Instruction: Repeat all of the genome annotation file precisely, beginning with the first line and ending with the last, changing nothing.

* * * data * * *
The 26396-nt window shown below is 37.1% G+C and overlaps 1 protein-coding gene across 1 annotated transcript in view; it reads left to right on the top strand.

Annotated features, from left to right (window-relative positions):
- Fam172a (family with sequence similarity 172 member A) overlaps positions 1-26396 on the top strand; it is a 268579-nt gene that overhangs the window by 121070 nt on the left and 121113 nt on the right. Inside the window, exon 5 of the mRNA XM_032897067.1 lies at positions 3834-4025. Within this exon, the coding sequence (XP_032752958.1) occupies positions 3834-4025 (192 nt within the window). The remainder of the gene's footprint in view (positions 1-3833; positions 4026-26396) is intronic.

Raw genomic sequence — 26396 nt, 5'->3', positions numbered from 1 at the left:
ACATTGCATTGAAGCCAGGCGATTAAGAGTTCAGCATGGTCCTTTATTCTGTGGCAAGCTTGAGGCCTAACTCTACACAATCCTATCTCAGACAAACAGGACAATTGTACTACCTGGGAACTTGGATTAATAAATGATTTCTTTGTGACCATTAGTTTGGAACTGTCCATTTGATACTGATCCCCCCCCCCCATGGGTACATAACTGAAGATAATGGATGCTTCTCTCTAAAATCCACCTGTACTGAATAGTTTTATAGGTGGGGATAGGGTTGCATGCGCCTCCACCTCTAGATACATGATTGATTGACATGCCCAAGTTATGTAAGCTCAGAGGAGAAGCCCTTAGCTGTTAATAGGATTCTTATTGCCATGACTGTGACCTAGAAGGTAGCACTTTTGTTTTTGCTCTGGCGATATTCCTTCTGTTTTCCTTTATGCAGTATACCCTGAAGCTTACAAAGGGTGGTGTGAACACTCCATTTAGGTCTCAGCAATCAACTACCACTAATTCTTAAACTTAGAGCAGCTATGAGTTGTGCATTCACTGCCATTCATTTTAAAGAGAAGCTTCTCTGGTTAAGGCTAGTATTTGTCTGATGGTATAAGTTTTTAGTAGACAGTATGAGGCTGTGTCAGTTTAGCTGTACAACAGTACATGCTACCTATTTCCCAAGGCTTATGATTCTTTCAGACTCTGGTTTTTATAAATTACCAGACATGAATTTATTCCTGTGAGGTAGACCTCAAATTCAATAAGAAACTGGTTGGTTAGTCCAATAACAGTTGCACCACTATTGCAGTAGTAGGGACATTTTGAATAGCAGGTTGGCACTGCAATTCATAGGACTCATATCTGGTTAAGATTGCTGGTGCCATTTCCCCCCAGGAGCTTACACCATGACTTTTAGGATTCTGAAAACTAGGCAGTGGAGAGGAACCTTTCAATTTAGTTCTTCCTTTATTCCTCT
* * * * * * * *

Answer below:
The 26396-nt window shown below is 37.1% G+C and overlaps 1 protein-coding gene across 1 annotated transcript in view; it reads left to right on the top strand.

Annotated features, from left to right (window-relative positions):
- Fam172a (family with sequence similarity 172 member A) overlaps positions 1-26396 on the top strand; it is a 268579-nt gene that overhangs the window by 121070 nt on the left and 121113 nt on the right. Inside the window, exon 5 of the mRNA XM_032897067.1 lies at positions 3834-4025. Within this exon, the coding sequence (XP_032752958.1) occupies positions 3834-4025 (192 nt within the window). The remainder of the gene's footprint in view (positions 1-3833; positions 4026-26396) is intronic.

Raw genomic sequence — 26396 nt, 5'->3', positions numbered from 1 at the left:
ACATTGCATTGAAGCCAGGCGATTAAGAGTTCAGCATGGTCCTTTATTCTGTGGCAAGCTTGAGGCCTAACTCTACACAATCCTATCTCAGACAAACAGGACAATTGTACTACCTGGGAACTTGGATTAATAAATGATTTCTTTGTGACCATTAGTTTGGAACTGTCCATTTGATACTGATCCCCCCCCCCCATGGGTACATAACTGAAGATAATGGATGCTTCTCTCTAAAATCCACCTGTACTGAATAGTTTTATAGGTGGGGATAGGGTTGCATGCGCCTCCACCTCTAGATACATGATTGATTGACATGCCCAAGTTATGTAAGCTCAGAGGAGAAGCCCTTAGCTGTTAATAGGATTCTTATTGCCATGACTGTGACCTAGAAGGTAGCACTTTTGTTTTTGCTCTGGCGATATTCCTTCTGTTTTCCTTTATGCAGTATACCCTGAAGCTTACAAAGGGTGGTGTGAACACTCCATTTAGGTCTCAGCAATCAACTACCACTAATTCTTAAACTTAGAGCAGCTATGAGTTGTGCATTCACTGCCATTCATTTTAAAGAGAAGCTTCTCTGGTTAAGGCTAGTATTTGTCTGATGGTATAAGTTTTTAGTAGACAGTATGAGGCTGTGTCAGTTTAGCTGTACAACAGTACATGCTACCTATTTCCCAAGGCTTATGATTCTTTCAGACTCTGGTTTTTATAAATTACCAGACATGAATTTATTCCTGTGAGGTAGACCTCAAATTCAATAAGAAACTGGTTGGTTAGTCCAATAACAGTTGCACCACTATTGCAGTAGTAGGGACATTTTGAATAGCAGGTTGGCACTGCAATTCATAGGACTCATATCTGGTTAAGATTGCTGGTGCCATTTCCCCCCAGGAGCTTACACCATGACTTTTAGGATTCTGAAAACTAGGCAGTGGAGAGGAACCTTTCAATTTAGTTCTTCCTTTATTCCTCT